The soundtrack is one of my favorites of all time, the PSOne is phenomenal on that department, and this game has one of the best from that system, every RPG fan would love to hear it. It’s not repetitive, it knows how to accompany the tension when it comes to huge battles, it has amazing relaxing songs in the cities, and so on. One thing that the game didn’t shy away from moving to the PSOne was having what a bunch of games from the console went hard for, an amazing opening cinematic when you boot the game, it always used to get me hyped. The loading screen had something cool as well, it’s basically a representation of the Mana Tree, and how far you’re in the game, it starts with a really small plant, that keeps growing the more you progress through the story. A bunch of the events involves some type of core that some people have on their chests (yes, like Iron Man), which is what makes them still be alive and be important. Some of those events are silly things like helping a merchant go through a dungeon. That’s a nice perspective on a series that always has the same focus, of mana tree and its stones.
So, the gameplay, you go to the dungeons, or whatever the events take you, running through areas with a sideways view camera, the combat is very simple to pick up but amazingly deep. You have a light and heavy attack button, while the other two buttons can be used to do other things, like jump, crouch, grab, guard, etc. You start with all those simple things, but the thing is, you can unlock other options of command, for example, if you map your triangle and circle buttons to be jump and crouch, you can press them at the same time to perform a high-jump, if you do that enough times you’ll unlock the high-jump to be mapped on only one button, if you use something like roll and jump, you can unlock some gymnastic moves. And you can later combine the ones you unlock to learn even more advanced moves. It’s amazing to see that being done on a PSOne RPG. It was really smart and with a perfect design.
During the battles the game also has some different approaches, for example, you can’t use items in battle, like in all other JRPGs. It’s just a straight up fight, if your character fall, its HP will slowly start to recover while it’s still down. Then your partner and/or your pet has to stay alive until the bar is full, for you to ress. Same thing if an NPC falls, you can’t die during that time or it’ll be a defeat. There’s no mana system, you simply have to hit the enemies to fuel a second bar that can be consumed for you to use a special attack, just like in fighting games. You can also perform some attacks like quarter-circle plus heavy attack to do a different hit or combine light with heavy attacks, or a ton of other motions. It’s basically a combination of an RPG and a Fighting game. Some characters may have, instead of special attacks, traditional magic, which has been one of the weaker gameplay lairs for the mana series, but here it’s a bit more creative.
Another lair – yes, another one – that the game has when it comes to all these systems in your house. Is that you later unlock an “Instrumental creator” in your Blacksmith cave, where you can craft magical instruments that can do magic. You basically combine some items to create any type of instruments you want, or you just buy instruments from the shop. Then the systems go even further, you can now find, at some points in dungeons, spirits that can help you create better instruments of magic. You’ll have a situation like the eggs that you have to give food, but this time you have to play music for that spirit, with one of your instruments, and it has to enjoy the music you’re playing. If it enjoys the music enough, he’ll start to come closer, when he’s close enough for you to cancel and run into him, you’ll earn an item that will be used to create better instruments. It’s a system that I didn’t get very in depth with because I rather use just the regular special attacks. But it’s absurdly impressive how many customizations the game allows you to do.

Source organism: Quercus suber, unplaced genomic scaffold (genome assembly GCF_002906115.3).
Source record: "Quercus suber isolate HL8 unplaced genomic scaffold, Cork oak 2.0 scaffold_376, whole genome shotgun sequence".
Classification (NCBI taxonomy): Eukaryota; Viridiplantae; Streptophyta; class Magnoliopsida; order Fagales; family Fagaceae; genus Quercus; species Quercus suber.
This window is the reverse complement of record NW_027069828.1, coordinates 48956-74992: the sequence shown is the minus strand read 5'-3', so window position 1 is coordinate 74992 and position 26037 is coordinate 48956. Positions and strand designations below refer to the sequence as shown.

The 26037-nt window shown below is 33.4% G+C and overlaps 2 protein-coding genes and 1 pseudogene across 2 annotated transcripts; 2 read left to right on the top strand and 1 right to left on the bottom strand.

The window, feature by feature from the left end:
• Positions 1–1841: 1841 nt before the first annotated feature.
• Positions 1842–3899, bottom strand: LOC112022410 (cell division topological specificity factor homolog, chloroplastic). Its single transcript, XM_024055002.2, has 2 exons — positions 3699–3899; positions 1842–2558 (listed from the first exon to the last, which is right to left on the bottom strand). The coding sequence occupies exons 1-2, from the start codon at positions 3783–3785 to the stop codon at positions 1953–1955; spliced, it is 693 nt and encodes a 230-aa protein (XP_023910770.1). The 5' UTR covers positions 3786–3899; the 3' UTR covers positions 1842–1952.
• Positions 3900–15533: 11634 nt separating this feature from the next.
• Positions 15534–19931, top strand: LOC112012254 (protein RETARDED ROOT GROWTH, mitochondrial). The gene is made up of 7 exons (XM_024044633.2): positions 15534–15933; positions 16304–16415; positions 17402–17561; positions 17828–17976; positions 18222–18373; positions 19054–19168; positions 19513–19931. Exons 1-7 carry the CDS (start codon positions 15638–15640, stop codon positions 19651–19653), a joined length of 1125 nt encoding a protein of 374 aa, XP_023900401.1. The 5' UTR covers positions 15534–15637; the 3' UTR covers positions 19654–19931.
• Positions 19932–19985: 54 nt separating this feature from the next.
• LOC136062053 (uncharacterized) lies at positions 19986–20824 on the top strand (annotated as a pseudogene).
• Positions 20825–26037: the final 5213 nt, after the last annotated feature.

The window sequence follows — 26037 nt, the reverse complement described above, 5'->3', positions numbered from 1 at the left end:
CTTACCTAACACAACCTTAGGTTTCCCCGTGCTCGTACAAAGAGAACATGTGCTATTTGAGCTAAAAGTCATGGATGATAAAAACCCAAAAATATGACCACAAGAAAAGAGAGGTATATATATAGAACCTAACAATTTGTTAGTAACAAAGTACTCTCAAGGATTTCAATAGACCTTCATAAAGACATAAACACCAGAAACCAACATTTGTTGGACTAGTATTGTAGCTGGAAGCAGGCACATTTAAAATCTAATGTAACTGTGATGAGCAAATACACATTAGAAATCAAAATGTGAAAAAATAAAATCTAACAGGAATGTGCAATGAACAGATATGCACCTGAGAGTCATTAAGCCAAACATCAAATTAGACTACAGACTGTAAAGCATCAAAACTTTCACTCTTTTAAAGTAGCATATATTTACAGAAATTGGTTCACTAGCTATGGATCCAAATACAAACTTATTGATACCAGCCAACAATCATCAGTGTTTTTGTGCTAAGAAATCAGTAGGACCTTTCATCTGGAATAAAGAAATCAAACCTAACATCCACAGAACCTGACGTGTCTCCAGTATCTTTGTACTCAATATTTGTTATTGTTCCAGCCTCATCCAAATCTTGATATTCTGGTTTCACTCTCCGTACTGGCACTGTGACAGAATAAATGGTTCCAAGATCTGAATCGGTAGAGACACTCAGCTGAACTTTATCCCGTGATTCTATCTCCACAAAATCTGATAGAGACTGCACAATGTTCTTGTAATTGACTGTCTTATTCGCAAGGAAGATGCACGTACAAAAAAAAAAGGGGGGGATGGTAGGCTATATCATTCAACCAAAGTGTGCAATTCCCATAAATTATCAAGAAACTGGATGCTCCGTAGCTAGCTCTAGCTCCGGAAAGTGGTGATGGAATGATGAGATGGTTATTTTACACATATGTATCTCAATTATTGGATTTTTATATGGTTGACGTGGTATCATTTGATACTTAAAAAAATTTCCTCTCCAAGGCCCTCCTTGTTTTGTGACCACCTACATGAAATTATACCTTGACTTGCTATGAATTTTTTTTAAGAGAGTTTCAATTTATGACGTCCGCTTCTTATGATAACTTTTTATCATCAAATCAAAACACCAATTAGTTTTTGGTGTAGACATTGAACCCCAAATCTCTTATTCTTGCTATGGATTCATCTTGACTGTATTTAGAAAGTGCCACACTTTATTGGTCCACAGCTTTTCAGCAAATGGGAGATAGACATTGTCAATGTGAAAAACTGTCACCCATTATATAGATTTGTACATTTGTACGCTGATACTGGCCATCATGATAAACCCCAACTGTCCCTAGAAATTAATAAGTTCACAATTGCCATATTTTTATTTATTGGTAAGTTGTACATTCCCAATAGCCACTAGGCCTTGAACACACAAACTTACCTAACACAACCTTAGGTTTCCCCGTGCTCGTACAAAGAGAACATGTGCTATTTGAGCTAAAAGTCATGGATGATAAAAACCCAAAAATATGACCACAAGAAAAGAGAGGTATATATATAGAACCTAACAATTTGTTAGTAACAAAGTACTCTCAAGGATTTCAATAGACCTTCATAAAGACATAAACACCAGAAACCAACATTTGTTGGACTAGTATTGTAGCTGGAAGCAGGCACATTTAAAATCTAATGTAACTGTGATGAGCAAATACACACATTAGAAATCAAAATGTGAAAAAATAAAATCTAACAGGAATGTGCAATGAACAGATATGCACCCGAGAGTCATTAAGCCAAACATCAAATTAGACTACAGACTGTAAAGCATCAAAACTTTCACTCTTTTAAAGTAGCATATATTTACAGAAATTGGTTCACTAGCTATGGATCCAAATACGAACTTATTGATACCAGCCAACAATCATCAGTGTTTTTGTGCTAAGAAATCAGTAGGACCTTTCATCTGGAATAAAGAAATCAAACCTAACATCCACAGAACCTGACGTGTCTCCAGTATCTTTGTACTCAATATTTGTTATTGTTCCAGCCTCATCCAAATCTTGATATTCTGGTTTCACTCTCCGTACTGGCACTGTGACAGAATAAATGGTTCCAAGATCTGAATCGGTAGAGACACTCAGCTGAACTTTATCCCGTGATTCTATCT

The use of Magic is more straight forward, you don’t have to wait for the special bar to be charged, you can just start channeling at any time, it’ll show the area that you’ll hit when you release it. As of my experience with the game, it doesn’t hit as hard as the special attacks, and that’s good, otherwise, it would be just overpowered as hell. The way you unlock your special attacks involves the unlocking of new commands I’ve mentioned before. Some of those special attacks can only be unlocked if you learned the high-jump for example, others can only be unlocked if you learned to do a black-flip. Then it’s just a matter of gathering enough experience with that specific weapon because each weapon has its own unique catalog of special attacks.
Speaking about gathering experience, this game has a system where when you defeat an enemy, he can drop either experience, an item or candy that you can pick up to recover health mid-battle. Yes, the enemies drop experience, it’s a bunch of blue crystals that pop like a piñata, and you have to grab them, they don’t go automatically towards your character, you have to move over them. Same for the item bag and candies. That’s one thing that sometimes can be bad, if you don’t pick them up in about 5 seconds they just disappear. It’s rare that you won’t be able to do so, but still, it’s something it could be a bit better designed.
The Legend of Mana is a unique game that came out in the middle of a golden era for JRPGs and most of the video games audience missed it. It’s one of the best action JRPGs I’ve ever played and certainly the one with the most personality. The amount of system and deep lairs of customization make this game highly replayable, with possibly a hundred hours of gameplay to enjoy. If you pick up a guide to follow through all the events and just complete the game without going too deep into those lairs, it takes about 20 hours I would say. The events, despite being all over the place, are a breath of fresh air to just not being one big cliché story, and you’ll be surprised by how well written those smaller stories are, with some nice twists, amazing dialogue, and some surprisingly good wrap-ups. I recommend this game for any JRPG fan out there.